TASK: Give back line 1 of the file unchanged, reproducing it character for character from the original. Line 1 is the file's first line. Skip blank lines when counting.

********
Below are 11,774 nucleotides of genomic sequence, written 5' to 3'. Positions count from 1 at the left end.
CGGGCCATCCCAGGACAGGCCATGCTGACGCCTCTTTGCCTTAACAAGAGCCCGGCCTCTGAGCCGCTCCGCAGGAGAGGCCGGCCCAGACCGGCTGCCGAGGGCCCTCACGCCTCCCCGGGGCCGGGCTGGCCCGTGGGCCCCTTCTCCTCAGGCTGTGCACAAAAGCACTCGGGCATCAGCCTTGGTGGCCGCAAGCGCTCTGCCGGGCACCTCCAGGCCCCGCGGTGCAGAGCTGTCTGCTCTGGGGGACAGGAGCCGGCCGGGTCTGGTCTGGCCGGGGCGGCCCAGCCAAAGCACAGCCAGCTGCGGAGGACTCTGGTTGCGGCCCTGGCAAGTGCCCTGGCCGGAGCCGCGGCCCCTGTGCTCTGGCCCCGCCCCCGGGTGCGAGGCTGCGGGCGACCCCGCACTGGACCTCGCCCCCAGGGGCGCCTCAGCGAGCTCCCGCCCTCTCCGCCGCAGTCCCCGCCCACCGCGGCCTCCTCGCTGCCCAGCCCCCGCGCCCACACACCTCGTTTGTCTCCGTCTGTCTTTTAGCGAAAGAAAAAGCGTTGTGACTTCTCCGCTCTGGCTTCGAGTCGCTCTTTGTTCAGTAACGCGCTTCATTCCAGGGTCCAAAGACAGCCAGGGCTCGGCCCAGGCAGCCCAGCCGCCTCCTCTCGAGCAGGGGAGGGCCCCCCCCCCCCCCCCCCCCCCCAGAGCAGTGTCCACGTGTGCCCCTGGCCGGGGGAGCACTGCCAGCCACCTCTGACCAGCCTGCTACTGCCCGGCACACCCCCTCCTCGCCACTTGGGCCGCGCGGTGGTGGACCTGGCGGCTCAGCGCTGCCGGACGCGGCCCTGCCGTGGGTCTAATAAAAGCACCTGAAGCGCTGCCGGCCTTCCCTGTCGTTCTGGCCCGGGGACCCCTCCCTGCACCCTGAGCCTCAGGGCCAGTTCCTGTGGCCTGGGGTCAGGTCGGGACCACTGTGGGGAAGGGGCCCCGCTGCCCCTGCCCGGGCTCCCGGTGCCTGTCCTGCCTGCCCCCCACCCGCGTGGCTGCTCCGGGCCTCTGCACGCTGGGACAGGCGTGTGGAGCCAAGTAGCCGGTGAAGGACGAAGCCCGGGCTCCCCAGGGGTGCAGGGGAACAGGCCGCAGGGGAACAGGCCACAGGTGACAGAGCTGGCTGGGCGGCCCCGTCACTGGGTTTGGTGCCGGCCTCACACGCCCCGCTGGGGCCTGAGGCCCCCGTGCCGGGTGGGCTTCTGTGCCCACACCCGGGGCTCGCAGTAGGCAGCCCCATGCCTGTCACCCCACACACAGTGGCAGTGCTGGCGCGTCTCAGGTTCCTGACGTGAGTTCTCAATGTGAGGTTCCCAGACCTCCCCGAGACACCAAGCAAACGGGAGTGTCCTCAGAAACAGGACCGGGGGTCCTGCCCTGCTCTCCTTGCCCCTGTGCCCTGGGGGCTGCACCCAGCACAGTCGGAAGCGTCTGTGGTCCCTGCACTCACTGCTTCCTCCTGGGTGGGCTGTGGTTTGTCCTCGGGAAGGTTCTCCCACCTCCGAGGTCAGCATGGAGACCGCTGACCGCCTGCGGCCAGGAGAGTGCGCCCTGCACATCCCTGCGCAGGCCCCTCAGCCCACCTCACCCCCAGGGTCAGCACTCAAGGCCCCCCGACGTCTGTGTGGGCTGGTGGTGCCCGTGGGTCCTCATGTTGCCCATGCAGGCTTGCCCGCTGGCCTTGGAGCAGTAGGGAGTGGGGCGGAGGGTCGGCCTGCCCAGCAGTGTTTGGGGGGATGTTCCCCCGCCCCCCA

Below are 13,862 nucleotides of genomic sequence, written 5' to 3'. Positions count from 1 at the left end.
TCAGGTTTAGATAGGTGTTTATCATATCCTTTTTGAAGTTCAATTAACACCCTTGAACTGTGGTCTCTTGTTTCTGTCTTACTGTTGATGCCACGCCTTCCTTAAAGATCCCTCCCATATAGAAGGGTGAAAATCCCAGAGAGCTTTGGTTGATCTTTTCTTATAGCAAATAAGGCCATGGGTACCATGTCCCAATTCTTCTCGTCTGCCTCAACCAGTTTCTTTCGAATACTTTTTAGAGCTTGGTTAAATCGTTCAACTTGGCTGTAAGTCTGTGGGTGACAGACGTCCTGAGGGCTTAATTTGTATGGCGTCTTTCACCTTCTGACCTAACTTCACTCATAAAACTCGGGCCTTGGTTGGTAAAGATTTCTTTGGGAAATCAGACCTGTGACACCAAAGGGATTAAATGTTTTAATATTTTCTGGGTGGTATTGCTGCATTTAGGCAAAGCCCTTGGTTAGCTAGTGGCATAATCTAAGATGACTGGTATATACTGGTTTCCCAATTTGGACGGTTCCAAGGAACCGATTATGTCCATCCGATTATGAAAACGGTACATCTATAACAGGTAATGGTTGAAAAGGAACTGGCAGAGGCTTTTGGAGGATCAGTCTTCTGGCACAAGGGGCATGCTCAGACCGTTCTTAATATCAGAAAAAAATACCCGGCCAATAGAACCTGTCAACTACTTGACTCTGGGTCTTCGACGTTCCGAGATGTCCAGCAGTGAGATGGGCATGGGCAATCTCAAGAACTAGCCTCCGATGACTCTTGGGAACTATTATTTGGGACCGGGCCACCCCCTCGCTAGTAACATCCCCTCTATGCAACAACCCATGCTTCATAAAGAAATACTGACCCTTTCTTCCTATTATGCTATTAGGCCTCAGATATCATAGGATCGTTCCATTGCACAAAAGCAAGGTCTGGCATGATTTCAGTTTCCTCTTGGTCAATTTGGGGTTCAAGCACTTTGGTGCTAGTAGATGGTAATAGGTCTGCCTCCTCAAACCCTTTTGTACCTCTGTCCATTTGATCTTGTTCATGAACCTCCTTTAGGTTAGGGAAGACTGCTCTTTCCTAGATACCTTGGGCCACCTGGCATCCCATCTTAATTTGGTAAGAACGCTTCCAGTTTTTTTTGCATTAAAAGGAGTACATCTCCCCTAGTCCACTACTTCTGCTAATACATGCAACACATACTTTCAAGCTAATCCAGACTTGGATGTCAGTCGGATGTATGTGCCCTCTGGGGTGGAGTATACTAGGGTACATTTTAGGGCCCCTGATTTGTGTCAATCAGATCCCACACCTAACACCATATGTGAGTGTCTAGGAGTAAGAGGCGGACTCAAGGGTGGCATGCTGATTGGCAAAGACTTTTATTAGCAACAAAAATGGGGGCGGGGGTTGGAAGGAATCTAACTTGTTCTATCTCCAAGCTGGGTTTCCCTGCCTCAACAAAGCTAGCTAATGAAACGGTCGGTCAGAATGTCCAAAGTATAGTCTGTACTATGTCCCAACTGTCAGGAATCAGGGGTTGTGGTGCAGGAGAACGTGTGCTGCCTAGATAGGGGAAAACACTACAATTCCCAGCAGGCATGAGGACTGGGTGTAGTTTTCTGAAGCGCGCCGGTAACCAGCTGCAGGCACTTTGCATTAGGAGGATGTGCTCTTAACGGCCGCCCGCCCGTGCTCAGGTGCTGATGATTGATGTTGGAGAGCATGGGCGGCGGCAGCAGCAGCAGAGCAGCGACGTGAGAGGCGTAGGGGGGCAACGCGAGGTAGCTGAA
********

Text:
Below are 11,774 nucleotides of genomic sequence, written 5' to 3'. Positions count from 1 at the left end.